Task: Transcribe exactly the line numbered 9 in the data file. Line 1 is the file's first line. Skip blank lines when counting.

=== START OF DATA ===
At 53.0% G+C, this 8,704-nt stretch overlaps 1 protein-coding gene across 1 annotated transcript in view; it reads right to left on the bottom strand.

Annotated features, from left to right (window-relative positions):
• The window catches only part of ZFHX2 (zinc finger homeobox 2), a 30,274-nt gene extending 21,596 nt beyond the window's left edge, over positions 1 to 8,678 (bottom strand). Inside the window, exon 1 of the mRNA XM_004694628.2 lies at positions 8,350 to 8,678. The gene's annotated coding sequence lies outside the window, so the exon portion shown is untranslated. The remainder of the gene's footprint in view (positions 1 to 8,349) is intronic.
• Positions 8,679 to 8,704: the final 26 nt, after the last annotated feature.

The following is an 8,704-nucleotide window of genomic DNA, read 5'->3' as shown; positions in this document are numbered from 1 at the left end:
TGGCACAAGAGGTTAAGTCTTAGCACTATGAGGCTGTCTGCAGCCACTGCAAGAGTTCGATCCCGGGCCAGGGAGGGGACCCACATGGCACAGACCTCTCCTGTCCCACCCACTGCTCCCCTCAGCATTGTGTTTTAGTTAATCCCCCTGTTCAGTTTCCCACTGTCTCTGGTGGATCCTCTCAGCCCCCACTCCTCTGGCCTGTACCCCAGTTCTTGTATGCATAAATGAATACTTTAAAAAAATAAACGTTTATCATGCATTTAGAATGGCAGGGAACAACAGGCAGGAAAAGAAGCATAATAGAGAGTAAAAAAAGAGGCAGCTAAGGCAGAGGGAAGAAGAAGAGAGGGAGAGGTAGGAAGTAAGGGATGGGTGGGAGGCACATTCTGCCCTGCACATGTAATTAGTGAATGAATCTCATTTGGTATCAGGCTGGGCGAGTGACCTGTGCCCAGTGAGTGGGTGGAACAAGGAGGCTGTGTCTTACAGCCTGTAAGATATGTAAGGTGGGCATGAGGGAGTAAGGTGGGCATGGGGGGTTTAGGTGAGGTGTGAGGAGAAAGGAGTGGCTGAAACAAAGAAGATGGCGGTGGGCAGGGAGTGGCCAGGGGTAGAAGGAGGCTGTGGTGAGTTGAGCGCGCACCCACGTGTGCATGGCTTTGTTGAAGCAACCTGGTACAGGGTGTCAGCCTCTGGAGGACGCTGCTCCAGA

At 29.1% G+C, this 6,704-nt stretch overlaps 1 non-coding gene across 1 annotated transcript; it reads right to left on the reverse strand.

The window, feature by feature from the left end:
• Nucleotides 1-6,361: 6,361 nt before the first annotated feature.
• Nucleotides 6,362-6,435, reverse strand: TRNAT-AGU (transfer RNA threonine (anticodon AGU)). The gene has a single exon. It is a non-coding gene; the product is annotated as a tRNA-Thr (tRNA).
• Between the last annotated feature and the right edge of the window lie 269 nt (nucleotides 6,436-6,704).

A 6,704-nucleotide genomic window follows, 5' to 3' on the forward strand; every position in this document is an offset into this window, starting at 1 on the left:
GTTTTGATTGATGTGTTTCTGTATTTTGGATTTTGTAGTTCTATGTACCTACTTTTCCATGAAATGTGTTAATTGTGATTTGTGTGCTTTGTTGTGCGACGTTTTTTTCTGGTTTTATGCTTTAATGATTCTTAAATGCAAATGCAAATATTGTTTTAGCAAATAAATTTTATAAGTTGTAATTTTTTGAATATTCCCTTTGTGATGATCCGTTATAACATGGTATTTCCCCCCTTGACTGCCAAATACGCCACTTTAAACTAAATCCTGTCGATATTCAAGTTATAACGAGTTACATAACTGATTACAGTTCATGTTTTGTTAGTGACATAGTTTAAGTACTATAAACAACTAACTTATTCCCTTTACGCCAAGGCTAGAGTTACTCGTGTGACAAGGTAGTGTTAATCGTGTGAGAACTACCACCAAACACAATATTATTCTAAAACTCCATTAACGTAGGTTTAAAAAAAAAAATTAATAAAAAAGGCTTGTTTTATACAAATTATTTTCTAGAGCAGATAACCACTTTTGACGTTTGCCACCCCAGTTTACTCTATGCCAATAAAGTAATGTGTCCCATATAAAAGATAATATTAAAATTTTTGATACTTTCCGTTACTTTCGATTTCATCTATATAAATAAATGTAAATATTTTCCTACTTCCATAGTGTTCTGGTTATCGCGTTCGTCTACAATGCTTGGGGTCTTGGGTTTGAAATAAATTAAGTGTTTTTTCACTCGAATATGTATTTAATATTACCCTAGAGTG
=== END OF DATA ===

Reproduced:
• Nucleotides 1-6,361: 6,361 nt before the first annotated feature.